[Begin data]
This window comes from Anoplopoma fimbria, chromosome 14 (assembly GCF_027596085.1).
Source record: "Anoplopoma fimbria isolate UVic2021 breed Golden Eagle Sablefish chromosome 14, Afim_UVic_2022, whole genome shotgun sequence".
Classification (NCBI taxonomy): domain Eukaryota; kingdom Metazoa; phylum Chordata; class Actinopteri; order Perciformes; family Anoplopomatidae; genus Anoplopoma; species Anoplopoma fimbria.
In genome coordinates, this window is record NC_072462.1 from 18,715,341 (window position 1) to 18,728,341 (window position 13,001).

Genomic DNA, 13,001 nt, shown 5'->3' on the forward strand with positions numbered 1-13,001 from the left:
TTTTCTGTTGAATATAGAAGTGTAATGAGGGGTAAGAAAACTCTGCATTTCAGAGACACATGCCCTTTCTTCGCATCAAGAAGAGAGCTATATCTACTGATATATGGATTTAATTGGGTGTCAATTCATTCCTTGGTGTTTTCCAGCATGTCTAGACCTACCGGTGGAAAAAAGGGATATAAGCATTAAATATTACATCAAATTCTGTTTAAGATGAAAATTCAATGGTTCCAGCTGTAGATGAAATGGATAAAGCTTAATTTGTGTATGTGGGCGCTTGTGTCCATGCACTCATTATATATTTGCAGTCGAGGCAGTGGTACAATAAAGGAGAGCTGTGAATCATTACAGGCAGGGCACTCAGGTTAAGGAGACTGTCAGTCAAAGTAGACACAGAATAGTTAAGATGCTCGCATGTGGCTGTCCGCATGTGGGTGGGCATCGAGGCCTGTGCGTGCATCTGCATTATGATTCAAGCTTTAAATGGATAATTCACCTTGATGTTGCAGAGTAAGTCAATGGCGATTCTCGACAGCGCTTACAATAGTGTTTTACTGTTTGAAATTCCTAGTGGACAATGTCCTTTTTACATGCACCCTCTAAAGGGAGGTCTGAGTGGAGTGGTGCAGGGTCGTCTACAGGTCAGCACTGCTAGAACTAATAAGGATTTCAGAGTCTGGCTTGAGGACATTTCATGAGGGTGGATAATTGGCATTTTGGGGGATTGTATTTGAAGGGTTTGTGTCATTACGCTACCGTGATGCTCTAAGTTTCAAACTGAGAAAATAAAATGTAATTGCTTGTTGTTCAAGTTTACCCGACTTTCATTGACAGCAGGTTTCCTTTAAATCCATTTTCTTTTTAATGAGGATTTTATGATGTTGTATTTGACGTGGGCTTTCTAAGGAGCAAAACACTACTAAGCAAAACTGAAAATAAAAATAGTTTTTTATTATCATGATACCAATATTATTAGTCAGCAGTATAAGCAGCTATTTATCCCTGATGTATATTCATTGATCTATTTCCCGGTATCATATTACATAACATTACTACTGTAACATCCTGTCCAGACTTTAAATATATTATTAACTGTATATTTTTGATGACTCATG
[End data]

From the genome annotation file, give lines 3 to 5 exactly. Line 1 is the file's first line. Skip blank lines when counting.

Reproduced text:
Classification (NCBI taxonomy): domain Eukaryota; kingdom Metazoa; phylum Chordata; class Actinopteri; order Perciformes; family Anoplopomatidae; genus Anoplopoma; species Anoplopoma fimbria.
In genome coordinates, this window is record NC_072462.1 from 18,715,341 (window position 1) to 18,728,341 (window position 13,001).

Genomic DNA, 13,001 nt, shown 5'->3' on the forward strand with positions numbered 1-13,001 from the left: